Treasure in a dull year
Coal Miner's Daughter Sissy Spacek, Tommy Lee Jones, Levon Helm. Directed by Michael Apted. Loretta Lynn didn't start out as the "queen of country music." In fact, she was a poor mountain girl from Kentucky, raised in poverty and ignorance. If we can believe the new movie about her life -- based on her own autobiography -- it was her husband who took a shine to her singing, bought her a git-tar, and enthusiastically cajoled, nagged, and wheedled her up the ladder of success.
Yet, it sounds like an old Hollywood movie. And it looks like an old Hollywood movie, too, the way Michael Apted tells the tale in "Coal Miner's Daughter." This is a "bio-pic" in the ancient tradition: There's no suspense about the outcome, but barrels of fun to be had along way. The characters are warm, the situations are real, and the soundtrack positively vibrates with good old country sounds.
Sissy Spacek's portrayal of the title role is at the heart of the film's success. She had earned her formidable reputation largely for off-beat, even bizarre roles in such audacious pictures as "3 Women," "Carrie," and "Badlands." There's nothing audacious about "Coal Miner's Daughter," but Miss Spacek seems utterly at home -- enough so to do her own singing, in her own sprightly country style. It's an affectionate and utterly credible performance, by a young woman who has developed into one of Hollywood's most important actresses.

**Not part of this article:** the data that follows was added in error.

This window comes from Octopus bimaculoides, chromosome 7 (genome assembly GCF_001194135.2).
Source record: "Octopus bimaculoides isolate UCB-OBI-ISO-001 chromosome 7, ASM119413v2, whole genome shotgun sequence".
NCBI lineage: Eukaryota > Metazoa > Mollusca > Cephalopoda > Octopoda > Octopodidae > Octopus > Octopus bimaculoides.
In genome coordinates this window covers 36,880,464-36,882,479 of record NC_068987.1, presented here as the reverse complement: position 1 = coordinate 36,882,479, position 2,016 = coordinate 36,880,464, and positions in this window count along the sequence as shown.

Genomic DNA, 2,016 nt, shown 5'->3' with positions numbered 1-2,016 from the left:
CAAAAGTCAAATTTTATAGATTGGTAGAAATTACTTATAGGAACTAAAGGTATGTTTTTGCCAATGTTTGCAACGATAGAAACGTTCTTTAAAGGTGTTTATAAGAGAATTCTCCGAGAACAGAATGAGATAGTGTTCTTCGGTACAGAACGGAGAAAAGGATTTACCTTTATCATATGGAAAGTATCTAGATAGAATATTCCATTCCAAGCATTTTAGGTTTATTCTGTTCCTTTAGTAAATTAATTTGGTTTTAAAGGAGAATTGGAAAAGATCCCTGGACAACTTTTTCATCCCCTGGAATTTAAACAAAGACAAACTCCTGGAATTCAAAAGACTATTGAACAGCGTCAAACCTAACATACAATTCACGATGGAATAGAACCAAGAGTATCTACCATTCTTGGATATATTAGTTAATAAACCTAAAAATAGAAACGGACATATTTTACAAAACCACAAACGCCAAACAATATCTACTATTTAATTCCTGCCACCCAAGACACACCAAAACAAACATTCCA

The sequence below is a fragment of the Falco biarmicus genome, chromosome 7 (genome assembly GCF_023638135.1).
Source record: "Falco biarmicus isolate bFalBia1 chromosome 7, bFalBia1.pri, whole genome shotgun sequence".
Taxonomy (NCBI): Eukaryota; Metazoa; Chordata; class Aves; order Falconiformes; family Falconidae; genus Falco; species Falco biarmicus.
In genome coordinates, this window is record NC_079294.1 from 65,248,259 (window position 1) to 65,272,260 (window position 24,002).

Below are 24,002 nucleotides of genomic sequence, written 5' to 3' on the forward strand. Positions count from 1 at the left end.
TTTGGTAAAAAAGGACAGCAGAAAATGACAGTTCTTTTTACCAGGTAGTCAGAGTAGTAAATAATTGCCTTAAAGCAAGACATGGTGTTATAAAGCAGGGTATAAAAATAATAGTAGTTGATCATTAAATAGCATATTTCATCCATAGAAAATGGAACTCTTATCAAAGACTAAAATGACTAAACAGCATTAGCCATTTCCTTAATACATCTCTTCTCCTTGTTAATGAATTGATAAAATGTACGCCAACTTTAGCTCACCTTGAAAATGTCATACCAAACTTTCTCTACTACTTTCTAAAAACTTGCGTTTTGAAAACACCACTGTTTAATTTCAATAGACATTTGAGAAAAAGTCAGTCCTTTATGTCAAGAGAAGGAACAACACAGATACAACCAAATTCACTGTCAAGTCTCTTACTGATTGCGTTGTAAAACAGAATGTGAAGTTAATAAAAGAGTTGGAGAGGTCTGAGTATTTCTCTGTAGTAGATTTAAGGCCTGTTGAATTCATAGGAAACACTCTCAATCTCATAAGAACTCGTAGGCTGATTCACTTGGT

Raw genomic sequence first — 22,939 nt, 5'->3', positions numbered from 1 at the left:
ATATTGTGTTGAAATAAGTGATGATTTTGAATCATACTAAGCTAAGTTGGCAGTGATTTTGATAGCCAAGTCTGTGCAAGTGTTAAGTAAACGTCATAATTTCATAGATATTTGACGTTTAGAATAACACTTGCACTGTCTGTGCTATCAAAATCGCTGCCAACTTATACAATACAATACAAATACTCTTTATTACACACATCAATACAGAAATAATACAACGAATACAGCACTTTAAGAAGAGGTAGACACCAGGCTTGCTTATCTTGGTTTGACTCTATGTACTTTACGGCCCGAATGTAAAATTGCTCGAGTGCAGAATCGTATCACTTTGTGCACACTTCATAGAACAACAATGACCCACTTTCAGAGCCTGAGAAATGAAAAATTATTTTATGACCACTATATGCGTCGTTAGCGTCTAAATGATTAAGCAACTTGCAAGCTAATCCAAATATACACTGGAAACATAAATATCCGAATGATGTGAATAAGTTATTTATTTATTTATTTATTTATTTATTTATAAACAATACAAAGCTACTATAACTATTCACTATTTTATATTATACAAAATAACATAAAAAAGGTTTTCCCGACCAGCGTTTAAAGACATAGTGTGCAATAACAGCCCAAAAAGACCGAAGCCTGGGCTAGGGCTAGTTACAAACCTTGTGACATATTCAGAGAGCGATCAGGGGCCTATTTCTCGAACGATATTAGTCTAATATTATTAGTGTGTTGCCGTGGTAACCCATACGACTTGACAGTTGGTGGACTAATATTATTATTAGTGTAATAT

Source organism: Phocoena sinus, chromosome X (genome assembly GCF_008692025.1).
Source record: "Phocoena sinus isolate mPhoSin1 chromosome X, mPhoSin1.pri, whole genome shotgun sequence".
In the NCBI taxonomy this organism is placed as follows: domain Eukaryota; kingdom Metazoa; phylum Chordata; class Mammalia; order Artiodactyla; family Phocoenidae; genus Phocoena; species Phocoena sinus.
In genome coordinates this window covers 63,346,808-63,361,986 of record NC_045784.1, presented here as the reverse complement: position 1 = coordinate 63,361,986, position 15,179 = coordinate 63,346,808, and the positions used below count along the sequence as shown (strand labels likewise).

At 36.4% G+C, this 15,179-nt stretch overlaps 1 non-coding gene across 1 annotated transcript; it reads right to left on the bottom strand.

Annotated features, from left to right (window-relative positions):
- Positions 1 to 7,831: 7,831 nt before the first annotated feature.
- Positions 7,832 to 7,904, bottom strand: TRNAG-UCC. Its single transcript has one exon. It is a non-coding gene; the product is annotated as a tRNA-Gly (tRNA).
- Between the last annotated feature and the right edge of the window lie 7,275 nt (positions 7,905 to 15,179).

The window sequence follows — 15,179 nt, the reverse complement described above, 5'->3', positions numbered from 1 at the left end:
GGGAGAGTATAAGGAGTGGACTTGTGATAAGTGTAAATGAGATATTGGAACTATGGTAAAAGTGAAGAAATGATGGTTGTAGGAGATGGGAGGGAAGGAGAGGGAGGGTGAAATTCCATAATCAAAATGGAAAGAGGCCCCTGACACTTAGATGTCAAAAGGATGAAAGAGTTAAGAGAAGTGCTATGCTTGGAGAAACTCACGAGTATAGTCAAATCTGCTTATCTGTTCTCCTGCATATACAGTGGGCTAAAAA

She gets excellent support, too, from Tommy Lee Jones as her husband, Levon Helm (of the rock group called the Band) as her father, and Beverly D'Angelo as her mentor, country vocalist Patsy Cline. The smaller roles are handled with grit and authenticity by a large and colorful cast.
Director Apted gets the credit for pulling all these people into a mellow ensemble of actors and singers and for sailing the story along at a smooth and effortless pace. This is a sweet movie, most of the way: Husbands and wives may fight, but they love each other; and when two country stars meet, they become best friends instead of rivals.
Mr. Lynn develops a drinking problem as a result of his loneliness, after his wife achieves stardom, but he is seen to conquer his difficulty and come to terms with his life. Similarly, Mrs. Lynn herself suffers emotional upsets caused by the speed and unpredictability of her superstar career. Again, however, the depiction of such difficulties is restrained, and the emphasis is on the solutions that are eventually found.
Though "Coal miner's Daughter" is a long and expansive movie, it is often surprisingly subtle and underplayed. a brief solo scene by Mr. Jones, in which he has a late-night phone conversation with a troubled fan, speaks worlds about the stresses that lie beneath the glittery surface of the country-music world. The death of Mrs. Lynn's most cherished confidante could have provided 15 minutes of melodrama; instead it's handled in just a few seconds, and has all the more impact as a result. For all its Grand Ole Opry-style subject matter, this is a thoughtful and caring film -- one of the unexpected treasures of an otherwise disappointing movie year.